21.10.2016 | Technische Universität München

nachricht Second research flight into zero gravity
21.10.2016 | Universität Zürich

All articles from Life Sciences >>>

The most recent press releases about innovation >>>

Die letzten 5 Focus-News des innovations-reports im Überblick:

Im Focus: New 3-D wiring technique brings scalable quantum computers closer to reality

Researchers from the Institute for Quantum Computing (IQC) at the University of Waterloo led the development of a new extensible wiring technique capable of controlling superconducting quantum bits, representing a significant step towards to the realization of a scalable quantum computer.

"The quantum socket is a wiring method that uses three-dimensional wires based on spring-loaded pins to address individual qubits," said Jeremy Béjanin, a PhD...

Im Focus: Scientists develop a semiconductor nanocomposite material that moves in response to light

In a paper in Scientific Reports, a research team at Worcester Polytechnic Institute describes a novel light-activated phenomenon that could become the basis for applications as diverse as microscopic robotic grippers and more efficient solar cells.

A research team at Worcester Polytechnic Institute (WPI) has developed a revolutionary, light-activated semiconductor nanocomposite material that can be used...

Im Focus: Diamonds aren't forever: Sandia, Harvard team create first quantum computer bridge

By forcefully embedding two silicon atoms in a diamond matrix, Sandia researchers have demonstrated for the first time on a single chip all the components needed to create a quantum bridge to link quantum computers together.

"People have already built small quantum computers," says Sandia researcher Ryan Camacho. "Maybe the first useful one won't be a single giant quantum computer...

Im Focus: New Products - Highlights of COMPAMED 2016

COMPAMED has become the leading international marketplace for suppliers of medical manufacturing. The trade fair, which takes place every November and is co-located to MEDICA in Dusseldorf, has been steadily growing over the past years and shows that medical technology remains a rapidly growing market.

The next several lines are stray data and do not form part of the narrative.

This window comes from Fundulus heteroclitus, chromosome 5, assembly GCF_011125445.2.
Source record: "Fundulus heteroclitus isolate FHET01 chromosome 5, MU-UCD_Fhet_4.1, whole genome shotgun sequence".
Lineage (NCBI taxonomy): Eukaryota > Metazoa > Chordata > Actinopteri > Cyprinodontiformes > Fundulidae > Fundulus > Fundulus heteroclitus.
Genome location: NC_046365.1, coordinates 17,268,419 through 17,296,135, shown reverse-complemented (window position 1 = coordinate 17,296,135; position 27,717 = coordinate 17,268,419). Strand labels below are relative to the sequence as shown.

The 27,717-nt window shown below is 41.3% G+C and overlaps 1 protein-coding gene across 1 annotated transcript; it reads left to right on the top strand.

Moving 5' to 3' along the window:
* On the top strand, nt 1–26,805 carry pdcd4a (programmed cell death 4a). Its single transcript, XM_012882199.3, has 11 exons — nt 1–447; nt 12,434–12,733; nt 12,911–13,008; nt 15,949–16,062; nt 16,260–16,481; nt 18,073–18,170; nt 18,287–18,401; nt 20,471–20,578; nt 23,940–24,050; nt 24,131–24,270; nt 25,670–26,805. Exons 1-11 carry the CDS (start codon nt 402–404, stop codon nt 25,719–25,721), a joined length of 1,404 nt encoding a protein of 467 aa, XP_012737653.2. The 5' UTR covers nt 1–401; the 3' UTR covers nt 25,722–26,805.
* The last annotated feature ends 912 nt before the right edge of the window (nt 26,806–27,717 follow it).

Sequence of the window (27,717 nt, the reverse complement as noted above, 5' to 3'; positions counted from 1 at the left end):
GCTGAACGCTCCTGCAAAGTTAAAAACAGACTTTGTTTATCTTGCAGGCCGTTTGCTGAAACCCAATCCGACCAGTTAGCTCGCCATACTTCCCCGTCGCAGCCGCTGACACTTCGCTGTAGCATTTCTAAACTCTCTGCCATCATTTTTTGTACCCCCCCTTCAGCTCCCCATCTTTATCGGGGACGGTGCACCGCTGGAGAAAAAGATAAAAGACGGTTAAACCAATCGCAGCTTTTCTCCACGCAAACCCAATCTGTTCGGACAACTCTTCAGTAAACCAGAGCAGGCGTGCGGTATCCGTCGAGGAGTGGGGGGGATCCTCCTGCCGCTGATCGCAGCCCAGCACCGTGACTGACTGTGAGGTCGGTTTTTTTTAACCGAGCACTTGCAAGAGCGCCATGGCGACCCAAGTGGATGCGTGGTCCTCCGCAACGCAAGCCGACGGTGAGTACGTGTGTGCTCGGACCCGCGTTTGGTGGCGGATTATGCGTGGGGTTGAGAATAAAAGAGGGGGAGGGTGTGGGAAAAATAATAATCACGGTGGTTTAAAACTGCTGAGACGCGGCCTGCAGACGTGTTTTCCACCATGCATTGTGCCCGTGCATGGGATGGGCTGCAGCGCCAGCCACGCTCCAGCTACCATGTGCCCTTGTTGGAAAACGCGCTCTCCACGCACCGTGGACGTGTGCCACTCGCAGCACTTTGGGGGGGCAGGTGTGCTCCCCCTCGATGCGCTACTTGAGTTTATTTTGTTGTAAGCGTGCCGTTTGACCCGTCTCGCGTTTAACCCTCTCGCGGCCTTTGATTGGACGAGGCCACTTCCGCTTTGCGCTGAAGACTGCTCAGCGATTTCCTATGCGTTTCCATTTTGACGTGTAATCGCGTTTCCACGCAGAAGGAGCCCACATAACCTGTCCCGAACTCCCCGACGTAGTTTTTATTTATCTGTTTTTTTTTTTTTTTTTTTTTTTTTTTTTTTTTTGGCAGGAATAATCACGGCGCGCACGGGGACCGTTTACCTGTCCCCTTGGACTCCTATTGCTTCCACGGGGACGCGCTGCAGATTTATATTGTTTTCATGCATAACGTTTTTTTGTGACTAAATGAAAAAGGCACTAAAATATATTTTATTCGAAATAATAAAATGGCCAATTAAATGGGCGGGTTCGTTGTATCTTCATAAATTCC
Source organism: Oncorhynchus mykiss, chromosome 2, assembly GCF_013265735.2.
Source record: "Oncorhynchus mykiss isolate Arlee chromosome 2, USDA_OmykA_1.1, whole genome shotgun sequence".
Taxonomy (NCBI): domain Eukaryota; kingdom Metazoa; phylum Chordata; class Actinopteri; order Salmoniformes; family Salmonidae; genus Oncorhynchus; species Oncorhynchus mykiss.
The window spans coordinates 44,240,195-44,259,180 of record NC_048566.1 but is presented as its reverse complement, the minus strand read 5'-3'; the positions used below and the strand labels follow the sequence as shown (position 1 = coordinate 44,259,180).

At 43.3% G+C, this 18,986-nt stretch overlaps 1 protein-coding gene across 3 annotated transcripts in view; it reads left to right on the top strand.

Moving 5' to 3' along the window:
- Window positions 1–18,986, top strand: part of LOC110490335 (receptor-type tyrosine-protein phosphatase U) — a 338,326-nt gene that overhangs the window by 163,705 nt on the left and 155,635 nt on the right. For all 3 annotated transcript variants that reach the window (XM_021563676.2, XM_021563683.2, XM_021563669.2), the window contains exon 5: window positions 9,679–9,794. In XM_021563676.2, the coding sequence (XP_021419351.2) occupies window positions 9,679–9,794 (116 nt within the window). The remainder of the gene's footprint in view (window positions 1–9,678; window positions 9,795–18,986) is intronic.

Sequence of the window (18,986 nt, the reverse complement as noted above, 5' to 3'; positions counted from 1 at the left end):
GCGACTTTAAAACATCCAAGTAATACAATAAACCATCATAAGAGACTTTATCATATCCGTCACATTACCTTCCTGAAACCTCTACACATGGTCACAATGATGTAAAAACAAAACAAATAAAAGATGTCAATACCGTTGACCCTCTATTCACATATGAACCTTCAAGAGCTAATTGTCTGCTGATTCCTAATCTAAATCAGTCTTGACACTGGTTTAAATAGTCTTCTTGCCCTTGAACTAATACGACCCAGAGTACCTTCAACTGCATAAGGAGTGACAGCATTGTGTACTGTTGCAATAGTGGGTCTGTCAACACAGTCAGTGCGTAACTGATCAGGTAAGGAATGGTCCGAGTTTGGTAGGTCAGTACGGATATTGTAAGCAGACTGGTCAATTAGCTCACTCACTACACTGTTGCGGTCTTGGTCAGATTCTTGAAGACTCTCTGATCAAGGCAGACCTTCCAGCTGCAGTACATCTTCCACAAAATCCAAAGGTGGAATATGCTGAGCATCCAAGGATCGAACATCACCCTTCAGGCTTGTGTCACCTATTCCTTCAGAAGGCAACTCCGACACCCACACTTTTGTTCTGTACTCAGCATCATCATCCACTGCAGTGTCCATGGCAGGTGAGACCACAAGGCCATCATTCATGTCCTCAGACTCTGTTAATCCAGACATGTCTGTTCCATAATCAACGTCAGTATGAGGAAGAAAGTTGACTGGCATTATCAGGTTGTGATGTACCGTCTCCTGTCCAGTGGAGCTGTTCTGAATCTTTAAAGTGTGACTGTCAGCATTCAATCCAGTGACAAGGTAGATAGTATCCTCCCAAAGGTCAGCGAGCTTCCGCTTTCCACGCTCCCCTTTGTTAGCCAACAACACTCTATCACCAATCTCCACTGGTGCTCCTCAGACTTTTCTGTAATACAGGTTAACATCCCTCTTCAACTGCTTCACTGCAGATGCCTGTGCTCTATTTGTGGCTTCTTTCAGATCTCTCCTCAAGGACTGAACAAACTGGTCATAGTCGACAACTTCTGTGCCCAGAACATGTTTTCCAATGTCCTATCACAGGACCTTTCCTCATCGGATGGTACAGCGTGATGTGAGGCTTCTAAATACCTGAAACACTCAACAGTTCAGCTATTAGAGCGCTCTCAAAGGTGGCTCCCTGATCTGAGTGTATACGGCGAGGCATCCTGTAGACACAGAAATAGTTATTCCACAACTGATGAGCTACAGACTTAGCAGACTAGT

In 2016, the joint pavilion by the IVAM Microtechnology Network, the Product Market “High-tech for Medical Devices”, will be located in Hall 8a again and will...

Im Focus: Ultra-thin ferroelectric material for next-generation electronics

'Ferroelectric' materials can switch between different states of electrical polarization in response to an external electric field. This flexibility means they show promise for many applications, for example in electronic devices and computer memory. Current ferroelectric materials are highly valued for their thermal and chemical stability and rapid electro-mechanical responses, but creating a material that is scalable down to the tiny sizes needed for technologies like silicon-based semiconductors (Si-based CMOS) has proven challenging.

Now, Hiroshi Funakubo and co-workers at the Tokyo Institute of Technology, in collaboration with researchers across Japan, have conducted experiments to...

All Focus news of the innovation-report >>>



Event News

#IC2S2: When Social Science meets Computer Science - GESIS will host the IC2S2 conference 2017

14.10.2016 | Event News

Agricultural Trade Developments and Potentials in Central Asia and the South Caucasus

14.10.2016 | Event News

World Health Summit – Day Three: A Call to Action

12.10.2016 | Event News

Latest News

Resolving the mystery of preeclampsia

21.10.2016 | Health and Medicine

Stanford researchers create new special-purpose computer that may someday save us billions

21.10.2016 | Information Technology

From ancient fossils to future cars

21.10.2016 | Materials Sciences

More VideoLinks >>>